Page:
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Host Defense Peptides of Thrombin Modulate Inflammation and Coagulation in Endotoxin-Mediated Shock and Pseudomonas aeruginosa Sepsis

  • Martina Kalle ,

    Affiliation Division of Dermatology and Venereology, Department of Clinical Sciences, Biomedical Center, Lund University, Lund, Sweden

  • Praveen Papareddy,

    Affiliation Division of Dermatology and Venereology, Department of Clinical Sciences, Biomedical Center, Lund University, Lund, Sweden

  • Gopinath Kasetty,

    Affiliation Division of Dermatology and Venereology, Department of Clinical Sciences, Biomedical Center, Lund University, Lund, Sweden

  • Matthias Mörgelin,

    Affiliation Division of Infection Medicine, Department of Clinical Sciences, Biomedical Center, Lund University, Lund, Sweden

  • Mariena J. A. van der Plas,

    Affiliation Division of Dermatology and Venereology, Department of Clinical Sciences, Biomedical Center, Lund University, Lund, Sweden

  • Victoria Rydengård,

    Affiliations Division of Dermatology and Venereology, Department of Clinical Sciences, Biomedical Center, Lund University, Lund, Sweden, Medeon Science Park, Malmö, Sweden

  • Martin Malmsten,

    Affiliation Department of Pharmacy, Uppsala University, Uppsala, Sweden

  • Barbara Albiger,

    Affiliations Division of Dermatology and Venereology, Department of Clinical Sciences, Biomedical Center, Lund University, Lund, Sweden, European Centre for Disease Prevention and Control (ECDC), Stockholm, Sweden

  • Artur Schmidtchen

    Affiliation Division of Dermatology and Venereology, Department of Clinical Sciences, Biomedical Center, Lund University, Lund, Sweden

Host Defense Peptides of Thrombin Modulate Inflammation and Coagulation in Endotoxin-Mediated Shock and Pseudomonas aeruginosa Sepsis

  • Martina Kalle, 
  • Praveen Papareddy, 
  • Gopinath Kasetty, 
  • Matthias Mörgelin, 
  • Mariena J. A. van der Plas, 
  • Victoria Rydengård, 
  • Martin Malmsten,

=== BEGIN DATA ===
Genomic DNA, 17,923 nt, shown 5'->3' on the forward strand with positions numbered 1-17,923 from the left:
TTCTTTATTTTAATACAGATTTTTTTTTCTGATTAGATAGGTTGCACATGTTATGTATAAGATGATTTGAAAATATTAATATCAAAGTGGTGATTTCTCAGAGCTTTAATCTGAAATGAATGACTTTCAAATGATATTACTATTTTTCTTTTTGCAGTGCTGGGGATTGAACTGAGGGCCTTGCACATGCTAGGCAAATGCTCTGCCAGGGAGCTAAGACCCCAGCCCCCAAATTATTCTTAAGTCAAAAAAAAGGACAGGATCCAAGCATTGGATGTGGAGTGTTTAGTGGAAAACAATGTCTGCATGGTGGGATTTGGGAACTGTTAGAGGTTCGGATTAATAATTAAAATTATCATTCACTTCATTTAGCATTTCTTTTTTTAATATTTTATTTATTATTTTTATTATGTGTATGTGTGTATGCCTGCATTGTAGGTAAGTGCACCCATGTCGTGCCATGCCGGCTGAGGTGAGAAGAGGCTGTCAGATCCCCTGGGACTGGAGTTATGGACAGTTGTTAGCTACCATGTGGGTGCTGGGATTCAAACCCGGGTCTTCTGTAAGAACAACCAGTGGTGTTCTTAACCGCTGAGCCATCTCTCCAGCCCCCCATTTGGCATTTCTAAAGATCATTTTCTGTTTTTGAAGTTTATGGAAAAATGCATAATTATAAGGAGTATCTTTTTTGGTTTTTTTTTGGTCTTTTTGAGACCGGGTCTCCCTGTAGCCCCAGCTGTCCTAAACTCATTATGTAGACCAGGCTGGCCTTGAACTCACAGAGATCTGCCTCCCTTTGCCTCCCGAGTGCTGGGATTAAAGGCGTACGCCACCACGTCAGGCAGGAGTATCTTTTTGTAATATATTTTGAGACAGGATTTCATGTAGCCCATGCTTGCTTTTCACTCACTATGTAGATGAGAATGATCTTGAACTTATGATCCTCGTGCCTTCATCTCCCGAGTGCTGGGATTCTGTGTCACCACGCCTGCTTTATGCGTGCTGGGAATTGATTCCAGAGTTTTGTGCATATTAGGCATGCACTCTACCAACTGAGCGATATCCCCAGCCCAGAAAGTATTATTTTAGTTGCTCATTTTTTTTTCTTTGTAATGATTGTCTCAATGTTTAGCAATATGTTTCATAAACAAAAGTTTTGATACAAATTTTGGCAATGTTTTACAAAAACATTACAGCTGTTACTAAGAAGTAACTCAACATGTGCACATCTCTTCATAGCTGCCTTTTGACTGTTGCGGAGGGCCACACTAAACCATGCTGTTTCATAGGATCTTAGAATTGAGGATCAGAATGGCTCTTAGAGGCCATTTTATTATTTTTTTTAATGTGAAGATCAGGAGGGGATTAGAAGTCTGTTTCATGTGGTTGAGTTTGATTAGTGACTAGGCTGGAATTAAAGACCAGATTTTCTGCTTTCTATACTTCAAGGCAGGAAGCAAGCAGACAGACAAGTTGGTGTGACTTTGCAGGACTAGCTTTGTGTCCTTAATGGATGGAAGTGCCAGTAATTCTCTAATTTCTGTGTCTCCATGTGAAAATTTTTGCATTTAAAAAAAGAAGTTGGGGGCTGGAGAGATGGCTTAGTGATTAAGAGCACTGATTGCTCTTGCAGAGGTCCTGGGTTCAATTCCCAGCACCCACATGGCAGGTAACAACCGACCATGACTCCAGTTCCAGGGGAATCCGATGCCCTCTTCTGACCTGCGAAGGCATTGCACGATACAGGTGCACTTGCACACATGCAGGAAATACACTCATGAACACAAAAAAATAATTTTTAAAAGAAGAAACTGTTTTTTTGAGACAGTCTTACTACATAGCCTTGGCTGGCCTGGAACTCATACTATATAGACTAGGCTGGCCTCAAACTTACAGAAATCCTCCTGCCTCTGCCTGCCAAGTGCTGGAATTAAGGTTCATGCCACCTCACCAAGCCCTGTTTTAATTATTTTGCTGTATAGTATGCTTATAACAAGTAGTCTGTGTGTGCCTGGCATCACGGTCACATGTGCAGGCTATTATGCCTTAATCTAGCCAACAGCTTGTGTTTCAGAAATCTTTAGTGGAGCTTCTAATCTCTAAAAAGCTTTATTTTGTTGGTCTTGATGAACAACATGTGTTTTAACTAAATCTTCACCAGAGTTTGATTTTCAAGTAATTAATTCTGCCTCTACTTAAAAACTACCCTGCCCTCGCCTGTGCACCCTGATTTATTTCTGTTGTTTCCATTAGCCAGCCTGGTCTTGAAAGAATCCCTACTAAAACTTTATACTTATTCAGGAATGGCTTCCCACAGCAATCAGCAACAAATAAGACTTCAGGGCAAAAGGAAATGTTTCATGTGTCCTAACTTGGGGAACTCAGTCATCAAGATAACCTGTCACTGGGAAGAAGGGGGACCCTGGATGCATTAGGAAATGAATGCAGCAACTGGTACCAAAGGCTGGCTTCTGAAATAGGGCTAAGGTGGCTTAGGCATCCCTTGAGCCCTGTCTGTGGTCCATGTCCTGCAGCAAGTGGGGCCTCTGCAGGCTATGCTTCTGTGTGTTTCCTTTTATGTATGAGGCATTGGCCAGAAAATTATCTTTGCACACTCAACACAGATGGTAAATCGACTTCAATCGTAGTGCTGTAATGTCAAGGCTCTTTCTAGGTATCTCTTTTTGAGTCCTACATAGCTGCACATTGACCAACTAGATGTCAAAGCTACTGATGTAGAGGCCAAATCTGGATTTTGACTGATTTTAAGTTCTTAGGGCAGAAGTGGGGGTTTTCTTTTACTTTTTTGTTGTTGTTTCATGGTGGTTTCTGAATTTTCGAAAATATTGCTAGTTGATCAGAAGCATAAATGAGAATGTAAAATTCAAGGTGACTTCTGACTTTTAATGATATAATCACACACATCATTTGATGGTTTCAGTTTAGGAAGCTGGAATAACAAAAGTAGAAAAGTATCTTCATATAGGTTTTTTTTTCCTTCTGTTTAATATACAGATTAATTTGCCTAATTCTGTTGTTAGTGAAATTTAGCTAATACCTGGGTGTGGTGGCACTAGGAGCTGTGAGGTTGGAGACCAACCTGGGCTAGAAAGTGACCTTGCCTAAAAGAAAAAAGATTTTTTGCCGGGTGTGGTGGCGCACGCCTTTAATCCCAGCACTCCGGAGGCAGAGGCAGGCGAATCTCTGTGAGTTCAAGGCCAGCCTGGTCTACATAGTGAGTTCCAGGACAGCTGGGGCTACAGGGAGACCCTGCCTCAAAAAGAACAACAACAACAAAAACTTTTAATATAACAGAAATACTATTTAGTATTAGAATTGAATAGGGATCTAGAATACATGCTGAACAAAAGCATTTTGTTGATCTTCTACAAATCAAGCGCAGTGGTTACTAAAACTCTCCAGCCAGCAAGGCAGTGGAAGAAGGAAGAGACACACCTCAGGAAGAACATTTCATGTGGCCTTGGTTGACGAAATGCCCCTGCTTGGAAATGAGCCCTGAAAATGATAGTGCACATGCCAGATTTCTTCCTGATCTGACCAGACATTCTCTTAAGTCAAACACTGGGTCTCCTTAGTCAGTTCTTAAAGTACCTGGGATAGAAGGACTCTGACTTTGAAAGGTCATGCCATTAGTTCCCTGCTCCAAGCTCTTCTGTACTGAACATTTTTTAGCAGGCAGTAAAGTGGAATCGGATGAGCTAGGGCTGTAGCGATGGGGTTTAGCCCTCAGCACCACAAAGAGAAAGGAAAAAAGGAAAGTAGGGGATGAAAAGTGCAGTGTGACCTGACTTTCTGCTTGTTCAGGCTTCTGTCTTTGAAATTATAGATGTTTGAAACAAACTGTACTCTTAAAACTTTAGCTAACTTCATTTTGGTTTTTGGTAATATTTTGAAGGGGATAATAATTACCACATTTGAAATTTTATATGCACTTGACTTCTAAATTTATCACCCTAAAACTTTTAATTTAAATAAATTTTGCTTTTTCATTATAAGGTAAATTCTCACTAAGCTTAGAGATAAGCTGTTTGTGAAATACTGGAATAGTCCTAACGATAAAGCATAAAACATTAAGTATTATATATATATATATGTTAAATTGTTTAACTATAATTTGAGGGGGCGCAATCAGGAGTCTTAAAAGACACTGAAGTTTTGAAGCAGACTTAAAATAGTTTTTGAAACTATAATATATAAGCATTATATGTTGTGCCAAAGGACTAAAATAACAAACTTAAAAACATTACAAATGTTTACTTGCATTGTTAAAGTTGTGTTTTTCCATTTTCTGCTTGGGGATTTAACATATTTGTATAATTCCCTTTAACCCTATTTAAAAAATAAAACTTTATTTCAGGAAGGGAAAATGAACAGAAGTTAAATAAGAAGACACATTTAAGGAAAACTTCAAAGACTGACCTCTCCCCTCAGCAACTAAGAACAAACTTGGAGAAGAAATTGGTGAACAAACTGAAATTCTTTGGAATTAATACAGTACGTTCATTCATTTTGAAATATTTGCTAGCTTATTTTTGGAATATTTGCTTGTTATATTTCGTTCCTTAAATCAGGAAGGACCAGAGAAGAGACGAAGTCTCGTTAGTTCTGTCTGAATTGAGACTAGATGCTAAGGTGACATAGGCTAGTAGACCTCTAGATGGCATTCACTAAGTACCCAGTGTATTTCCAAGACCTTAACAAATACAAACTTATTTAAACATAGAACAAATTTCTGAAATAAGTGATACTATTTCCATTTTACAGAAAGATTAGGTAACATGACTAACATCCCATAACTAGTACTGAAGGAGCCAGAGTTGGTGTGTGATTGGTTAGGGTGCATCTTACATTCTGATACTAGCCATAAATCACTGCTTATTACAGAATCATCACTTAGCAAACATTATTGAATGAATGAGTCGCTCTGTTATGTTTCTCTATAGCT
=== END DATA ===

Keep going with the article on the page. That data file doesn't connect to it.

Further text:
• Barbara Albiger, 
  • Artur Schmidtchen


Gram-negative sepsis is accompanied by a disproportionate innate immune response and excessive coagulation mainly induced by endotoxins released from bacteria. Due to rising antibiotic resistance and current lack of other effective treatments there is an urgent need for new therapies. We here present a new treatment concept for sepsis and endotoxin-mediated shock, based on host defense peptides from the C-terminal part of human thrombin, found to have a broad and inhibitory effect on multiple sepsis pathologies. Thus, the peptides abrogate pro-inflammatory cytokine responses to endotoxin in vitro and in vivo. Furthermore, they interfere with coagulation by modulating contact activation and tissue factor-mediated clotting in vitro, leading to normalization of coagulation responses in vivo, a previously unknown function of host defense peptides. In a mouse model of Pseudomonas aeruginosa sepsis, the peptide GKY25, while mediating a modest antimicrobial effect, significantly inhibited the pro-inflammatory response, decreased fibrin deposition and leakage in the lungs, as well as reduced mortality. Taken together, the capacity of such thrombin-derived peptides to simultaneously modulate bacterial levels, pro-inflammatory responses, and coagulation, renders them attractive therapeutic candidates for the treatment of invasive infections and sepsis.